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February 11, 2002

Campus community welcome to hear speakers in new course on bioethics

Chancellor Greenwood to speak Feb. 12 at class jointly offered by Chemistry, Philosophy Departments

By Ann M. Gibb

Chancellor M.R.C. Greenwood will speak on "How is Science Policy Set?: Government Regulatory Agencies" on Tuesday, February 12, at 4 p.m. in Classroom Unit 1. Her talk is one in a series of guest lectures in Bioethics in the 21st Century: Science, Business, and Society, a new course jointly offered by the Chemistry and Philosophy Departments. All Tuesday lectures in the class are open to the public at no charge.

The implications of cloning, as with Dolly the sheep, are among issues covered in a new course on bioethics. Photo: BBC News
Cotaught by David Deamer, professor of chemistry and biochemistry, and Ellen Suckiel, professor of philosophy, Bioethics in the 21st Century: Science, Business, and Society explores major ethical issues arising from research in genetics, medicine, and the industries supported by this knowledge.

"In order to think deeply about these matters and be prepared to deal with the difficult moral questions which arise, one needs to understand both the empirical observations from the natural sciences and the ethical theories from philosophy. So we're presenting and integrating both sides for the students," Suckiel explains.

Guest lecturers from science and industry give students a real-world perspective on the moral issues involved in applying research to practice. During the quarter each student has the opportunity to be a panelist within the course. Following the guest lecture and in consultation with Deamer and Suckiel, the student panelists generate topics for class discussion each Thursday.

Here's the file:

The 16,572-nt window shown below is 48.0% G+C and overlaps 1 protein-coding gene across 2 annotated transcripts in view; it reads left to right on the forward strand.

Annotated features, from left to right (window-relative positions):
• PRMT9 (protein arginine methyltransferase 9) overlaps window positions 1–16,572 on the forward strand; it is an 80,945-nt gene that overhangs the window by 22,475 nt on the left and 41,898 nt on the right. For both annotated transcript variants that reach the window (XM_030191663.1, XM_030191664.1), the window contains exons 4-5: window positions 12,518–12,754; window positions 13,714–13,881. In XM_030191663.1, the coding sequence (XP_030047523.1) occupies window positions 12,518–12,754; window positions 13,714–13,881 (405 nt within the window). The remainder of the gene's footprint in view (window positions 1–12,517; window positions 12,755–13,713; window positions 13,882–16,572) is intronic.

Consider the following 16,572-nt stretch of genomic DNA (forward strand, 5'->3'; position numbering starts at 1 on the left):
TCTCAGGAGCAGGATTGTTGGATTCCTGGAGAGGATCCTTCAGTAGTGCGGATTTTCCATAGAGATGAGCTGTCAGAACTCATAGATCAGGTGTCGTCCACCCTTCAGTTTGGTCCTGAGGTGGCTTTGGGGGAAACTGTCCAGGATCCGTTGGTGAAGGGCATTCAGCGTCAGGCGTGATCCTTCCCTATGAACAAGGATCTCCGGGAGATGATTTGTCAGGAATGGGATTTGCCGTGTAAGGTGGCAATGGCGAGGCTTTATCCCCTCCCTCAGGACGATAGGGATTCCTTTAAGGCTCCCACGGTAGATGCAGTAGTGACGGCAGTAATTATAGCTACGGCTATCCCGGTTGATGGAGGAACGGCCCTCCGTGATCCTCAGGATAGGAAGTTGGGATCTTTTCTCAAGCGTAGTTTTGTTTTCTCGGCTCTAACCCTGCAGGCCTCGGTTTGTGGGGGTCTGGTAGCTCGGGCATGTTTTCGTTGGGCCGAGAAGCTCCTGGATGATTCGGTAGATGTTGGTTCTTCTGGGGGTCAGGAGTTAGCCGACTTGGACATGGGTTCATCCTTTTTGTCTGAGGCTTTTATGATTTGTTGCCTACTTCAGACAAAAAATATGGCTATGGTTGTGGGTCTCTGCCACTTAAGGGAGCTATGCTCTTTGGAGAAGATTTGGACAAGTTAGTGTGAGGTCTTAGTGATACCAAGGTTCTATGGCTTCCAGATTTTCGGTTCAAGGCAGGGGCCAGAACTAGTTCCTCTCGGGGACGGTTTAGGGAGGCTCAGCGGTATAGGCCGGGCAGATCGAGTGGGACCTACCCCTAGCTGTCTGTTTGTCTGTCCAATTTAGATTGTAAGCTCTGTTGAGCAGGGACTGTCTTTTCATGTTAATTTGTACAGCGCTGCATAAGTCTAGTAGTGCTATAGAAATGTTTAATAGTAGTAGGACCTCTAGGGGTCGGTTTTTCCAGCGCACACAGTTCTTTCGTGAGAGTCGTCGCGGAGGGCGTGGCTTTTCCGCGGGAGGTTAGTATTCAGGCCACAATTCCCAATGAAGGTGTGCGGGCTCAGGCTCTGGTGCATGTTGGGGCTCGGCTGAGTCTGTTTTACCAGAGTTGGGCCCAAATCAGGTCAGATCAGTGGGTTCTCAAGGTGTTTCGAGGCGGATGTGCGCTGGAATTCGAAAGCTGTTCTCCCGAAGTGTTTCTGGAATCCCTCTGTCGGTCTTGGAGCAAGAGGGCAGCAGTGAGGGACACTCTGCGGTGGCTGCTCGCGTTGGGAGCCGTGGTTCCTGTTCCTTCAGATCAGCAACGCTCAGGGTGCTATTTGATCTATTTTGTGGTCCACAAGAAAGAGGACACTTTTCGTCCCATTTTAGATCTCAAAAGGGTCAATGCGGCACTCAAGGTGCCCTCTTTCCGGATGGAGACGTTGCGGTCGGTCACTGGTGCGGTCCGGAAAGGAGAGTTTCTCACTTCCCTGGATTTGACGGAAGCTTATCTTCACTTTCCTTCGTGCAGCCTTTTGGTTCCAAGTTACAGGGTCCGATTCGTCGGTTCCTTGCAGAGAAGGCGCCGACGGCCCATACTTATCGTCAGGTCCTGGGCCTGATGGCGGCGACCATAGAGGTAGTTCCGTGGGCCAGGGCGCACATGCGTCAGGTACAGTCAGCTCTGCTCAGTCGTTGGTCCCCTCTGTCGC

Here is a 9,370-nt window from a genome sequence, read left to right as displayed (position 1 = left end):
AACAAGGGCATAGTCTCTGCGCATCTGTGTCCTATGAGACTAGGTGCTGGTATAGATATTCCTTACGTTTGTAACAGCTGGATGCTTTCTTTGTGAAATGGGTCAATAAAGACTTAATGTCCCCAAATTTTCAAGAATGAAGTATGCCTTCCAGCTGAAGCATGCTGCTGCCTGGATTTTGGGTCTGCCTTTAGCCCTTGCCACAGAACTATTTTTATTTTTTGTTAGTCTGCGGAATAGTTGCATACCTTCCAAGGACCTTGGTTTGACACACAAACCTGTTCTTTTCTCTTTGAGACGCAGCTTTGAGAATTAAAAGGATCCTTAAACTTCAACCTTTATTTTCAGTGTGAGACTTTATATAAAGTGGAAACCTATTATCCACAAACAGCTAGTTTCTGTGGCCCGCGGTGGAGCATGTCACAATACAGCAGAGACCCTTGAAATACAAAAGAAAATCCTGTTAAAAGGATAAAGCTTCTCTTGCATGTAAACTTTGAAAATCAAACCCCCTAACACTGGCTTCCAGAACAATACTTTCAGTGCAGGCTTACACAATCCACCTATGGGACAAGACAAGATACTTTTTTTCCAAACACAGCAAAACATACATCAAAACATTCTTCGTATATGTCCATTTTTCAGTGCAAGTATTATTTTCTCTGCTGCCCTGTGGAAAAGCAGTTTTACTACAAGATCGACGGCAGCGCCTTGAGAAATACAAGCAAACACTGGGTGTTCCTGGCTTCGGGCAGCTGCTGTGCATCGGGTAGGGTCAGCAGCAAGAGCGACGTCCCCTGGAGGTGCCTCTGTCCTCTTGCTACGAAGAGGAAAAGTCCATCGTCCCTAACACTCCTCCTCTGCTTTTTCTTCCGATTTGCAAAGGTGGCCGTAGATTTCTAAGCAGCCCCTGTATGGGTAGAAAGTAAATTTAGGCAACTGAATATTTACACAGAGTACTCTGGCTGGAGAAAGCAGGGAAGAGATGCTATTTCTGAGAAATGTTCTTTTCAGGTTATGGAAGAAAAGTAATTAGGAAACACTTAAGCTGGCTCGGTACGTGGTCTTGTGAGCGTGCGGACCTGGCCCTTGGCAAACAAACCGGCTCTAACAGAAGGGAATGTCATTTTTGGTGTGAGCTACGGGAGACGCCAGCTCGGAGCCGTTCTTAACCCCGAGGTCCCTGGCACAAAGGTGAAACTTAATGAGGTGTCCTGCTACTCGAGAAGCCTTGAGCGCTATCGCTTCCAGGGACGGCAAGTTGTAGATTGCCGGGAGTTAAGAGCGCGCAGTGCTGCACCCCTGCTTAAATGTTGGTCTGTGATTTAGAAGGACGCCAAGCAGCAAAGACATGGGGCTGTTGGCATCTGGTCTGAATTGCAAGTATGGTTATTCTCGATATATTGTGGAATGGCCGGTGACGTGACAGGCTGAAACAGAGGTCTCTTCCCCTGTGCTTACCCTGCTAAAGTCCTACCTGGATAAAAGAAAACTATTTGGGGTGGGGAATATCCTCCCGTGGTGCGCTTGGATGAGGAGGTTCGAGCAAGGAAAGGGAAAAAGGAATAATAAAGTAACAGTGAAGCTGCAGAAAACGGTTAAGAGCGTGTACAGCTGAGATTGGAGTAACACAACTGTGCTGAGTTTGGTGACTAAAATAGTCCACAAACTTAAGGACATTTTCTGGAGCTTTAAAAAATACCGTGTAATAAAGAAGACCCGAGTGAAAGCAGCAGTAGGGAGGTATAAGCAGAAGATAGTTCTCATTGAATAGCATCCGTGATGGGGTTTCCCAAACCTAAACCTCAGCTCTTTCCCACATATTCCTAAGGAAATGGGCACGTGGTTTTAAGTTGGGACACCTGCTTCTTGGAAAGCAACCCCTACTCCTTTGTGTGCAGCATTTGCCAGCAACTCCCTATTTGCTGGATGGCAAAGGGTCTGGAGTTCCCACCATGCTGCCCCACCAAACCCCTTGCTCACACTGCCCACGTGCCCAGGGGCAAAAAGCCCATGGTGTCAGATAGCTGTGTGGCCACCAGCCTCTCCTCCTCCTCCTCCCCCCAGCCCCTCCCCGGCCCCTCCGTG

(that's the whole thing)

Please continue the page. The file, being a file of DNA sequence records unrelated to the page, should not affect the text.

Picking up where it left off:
Offered for the first time this quarter, Bioethics in the 21st Century: Science, Business, and Society is proving successful with the students, instructors, and guest speakers. Enrollment is strong and class discussions are lively. "It's been enlightening for both the science and humanities majors to have the ethical implications of genomics and biotechnology discussed, and Ellen and I are learning a lot as well," said Deamer. The class will be offered again in winter quarter 2003.

Upcoming speakers include Jay Ogilvy, president, General Business Networks, Berkeley (February 19), and Brent Constantz (Ph.D., Earth sciences, 1984), of Corazon Inc., Menlo Park (February 26). More information about the class and a complete list of guest speakers is available online.

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